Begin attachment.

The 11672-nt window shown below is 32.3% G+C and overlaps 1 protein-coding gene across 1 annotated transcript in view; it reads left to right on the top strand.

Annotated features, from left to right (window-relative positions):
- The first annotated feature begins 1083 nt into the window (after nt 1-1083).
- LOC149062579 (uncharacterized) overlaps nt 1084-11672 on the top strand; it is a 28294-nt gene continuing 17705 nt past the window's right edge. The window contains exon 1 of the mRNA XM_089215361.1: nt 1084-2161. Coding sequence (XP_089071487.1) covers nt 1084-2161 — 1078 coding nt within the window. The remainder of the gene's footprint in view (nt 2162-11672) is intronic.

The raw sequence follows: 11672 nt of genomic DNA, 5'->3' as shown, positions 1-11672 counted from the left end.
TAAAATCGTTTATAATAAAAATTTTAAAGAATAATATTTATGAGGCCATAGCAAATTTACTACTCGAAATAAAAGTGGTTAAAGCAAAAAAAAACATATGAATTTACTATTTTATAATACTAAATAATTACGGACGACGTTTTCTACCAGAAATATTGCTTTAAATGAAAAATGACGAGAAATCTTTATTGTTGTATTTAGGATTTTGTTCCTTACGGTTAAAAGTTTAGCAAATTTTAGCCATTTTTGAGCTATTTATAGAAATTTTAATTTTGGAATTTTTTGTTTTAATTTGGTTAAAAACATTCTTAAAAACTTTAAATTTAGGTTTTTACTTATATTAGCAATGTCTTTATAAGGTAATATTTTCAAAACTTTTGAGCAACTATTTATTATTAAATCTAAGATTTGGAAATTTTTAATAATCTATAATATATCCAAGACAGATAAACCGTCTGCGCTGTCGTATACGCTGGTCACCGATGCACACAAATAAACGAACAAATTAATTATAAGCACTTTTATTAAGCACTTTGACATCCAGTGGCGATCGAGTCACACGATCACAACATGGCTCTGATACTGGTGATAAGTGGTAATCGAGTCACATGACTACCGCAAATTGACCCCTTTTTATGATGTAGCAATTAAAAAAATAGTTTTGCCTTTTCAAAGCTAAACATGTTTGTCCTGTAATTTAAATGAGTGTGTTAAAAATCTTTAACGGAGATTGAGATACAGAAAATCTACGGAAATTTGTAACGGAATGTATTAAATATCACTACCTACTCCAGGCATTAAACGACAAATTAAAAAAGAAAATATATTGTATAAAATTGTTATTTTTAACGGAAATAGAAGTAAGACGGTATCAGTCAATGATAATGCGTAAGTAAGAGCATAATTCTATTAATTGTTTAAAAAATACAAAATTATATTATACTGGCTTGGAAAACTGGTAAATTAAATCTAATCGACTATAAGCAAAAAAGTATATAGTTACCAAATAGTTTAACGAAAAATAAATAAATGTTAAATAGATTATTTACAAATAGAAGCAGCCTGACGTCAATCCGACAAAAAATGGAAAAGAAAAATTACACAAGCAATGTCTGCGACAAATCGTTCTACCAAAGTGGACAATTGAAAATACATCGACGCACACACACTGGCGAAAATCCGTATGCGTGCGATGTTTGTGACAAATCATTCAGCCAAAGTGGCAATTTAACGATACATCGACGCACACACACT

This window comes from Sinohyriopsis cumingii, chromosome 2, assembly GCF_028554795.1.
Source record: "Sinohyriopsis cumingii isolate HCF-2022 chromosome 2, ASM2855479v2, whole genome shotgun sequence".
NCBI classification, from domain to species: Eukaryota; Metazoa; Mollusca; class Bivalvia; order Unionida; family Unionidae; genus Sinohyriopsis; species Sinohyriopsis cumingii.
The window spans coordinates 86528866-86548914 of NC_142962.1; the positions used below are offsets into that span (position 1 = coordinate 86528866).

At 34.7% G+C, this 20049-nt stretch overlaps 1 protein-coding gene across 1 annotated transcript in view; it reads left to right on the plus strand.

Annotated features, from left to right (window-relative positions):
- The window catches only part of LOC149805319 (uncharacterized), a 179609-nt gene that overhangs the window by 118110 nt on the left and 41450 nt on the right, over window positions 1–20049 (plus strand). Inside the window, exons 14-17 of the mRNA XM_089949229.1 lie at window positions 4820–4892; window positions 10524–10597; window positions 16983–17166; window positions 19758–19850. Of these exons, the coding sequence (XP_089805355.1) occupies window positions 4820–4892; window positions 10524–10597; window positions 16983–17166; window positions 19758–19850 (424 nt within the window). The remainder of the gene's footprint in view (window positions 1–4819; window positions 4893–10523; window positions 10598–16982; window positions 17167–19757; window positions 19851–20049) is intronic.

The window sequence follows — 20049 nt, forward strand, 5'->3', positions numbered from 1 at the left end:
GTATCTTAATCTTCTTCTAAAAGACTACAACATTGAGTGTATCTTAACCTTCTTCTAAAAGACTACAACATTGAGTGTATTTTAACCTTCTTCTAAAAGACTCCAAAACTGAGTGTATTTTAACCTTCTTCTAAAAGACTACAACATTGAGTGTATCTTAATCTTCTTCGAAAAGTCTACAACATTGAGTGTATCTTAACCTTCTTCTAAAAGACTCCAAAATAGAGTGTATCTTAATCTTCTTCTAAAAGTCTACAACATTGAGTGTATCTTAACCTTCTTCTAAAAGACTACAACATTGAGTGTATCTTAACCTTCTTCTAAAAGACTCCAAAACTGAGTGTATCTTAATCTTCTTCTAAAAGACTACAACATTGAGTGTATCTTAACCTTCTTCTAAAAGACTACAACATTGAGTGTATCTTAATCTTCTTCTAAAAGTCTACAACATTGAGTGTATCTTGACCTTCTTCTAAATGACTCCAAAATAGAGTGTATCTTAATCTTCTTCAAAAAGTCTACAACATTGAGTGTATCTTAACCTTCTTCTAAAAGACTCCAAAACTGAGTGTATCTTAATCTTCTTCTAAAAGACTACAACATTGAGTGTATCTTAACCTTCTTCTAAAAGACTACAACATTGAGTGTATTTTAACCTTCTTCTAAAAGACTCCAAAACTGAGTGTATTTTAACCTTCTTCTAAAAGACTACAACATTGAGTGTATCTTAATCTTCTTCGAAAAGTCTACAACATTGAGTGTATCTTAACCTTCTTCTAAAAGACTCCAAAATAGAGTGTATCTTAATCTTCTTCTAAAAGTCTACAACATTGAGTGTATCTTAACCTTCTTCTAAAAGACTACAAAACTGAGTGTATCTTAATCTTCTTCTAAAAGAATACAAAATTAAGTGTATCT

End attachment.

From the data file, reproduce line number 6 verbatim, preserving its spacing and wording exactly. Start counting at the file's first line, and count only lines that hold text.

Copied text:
TAAAATCGTTTATAATAAAAATTTTAAAGAATAATATTTATGAGGCCATAGCAAATTTACTACTCGAAATAAAAGTGGTTAAAGCAAAAAAAAACATATGAATTTACTATTTTATAATACTAAATAATTACGGACGACGTTTTCTACCAGAAATATTGCTTTAAATGAAAAATGACGAGAAATCTTTATTGTTGTATTTAGGATTTTGTTCCTTACGGTTAAAAGTTTAGCAAATTTTAGCCATTTTTGAGCTATTTATAGAAATTTTAATTTTGGAATTTTTTGTTTTAATTTGGTTAAAAACATTCTTAAAAACTTTAAATTTAGGTTTTTACTTATATTAGCAATGTCTTTATAAGGTAATATTTTCAAAACTTTTGAGCAACTATTTATTATTAAATCTAAGATTTGGAAATTTTTAATAATCTATAATATATCCAAGACAGATAAACCGTCTGCGCTGTCGTATACGCTGGTCACCGATGCACACAAATAAACGAACAAATTAATTATAAGCACTTTTATTAAGCACTTTGACATCCAGTGGCGATCGAGTCACACGATCACAACATGGCTCTGATACTGGTGATAAGTGGTAATCGAGTCACATGACTACCGCAAATTGACCCCTTTTTATGATGTAGCAATTAAAAAAATAGTTTTGCCTTTTCAAAGCTAAACATGTTTGTCCTGTAATTTAAATGAGTGTGTTAAAAATCTTTAACGGAGATTGAGATACAGAAAATCTACGGAAATTTGTAACGGAATGTATTAAATATCACTACCTACTCCAGGCATTAAACGACAAATTAAAAAAGAAAATATATTGTATAAAATTGTTATTTTTAACGGAAATAGAAGTAAGACGGTATCAGTCAATGATAATGCGTAAGTAAGAGCATAATTCTATTAATTGTTTAAAAAATACAAAATTATATTATACTGGCTTGGAAAACTGGTAAATTAAATCTAATCGACTATAAGCAAAAAAGTATATAGTTACCAAATAGTTTAACGAAAAATAAATAAATGTTAAATAGATTATTTACAAATAGAAGCAGCCTGACGTCAATCCGACAAAAAATGGAAAAGAAAAATTACACAAGCAATGTCTGCGACAAATCGTTCTACCAAAGTGGACAATTGAAAATACATCGACGCACACACACTGGCGAAAATCCGTATGCGTGCGATGTTTGTGACAAATCATTCAGCCAAAGTGGCAATTTAACGATACATCGACGCACACACACT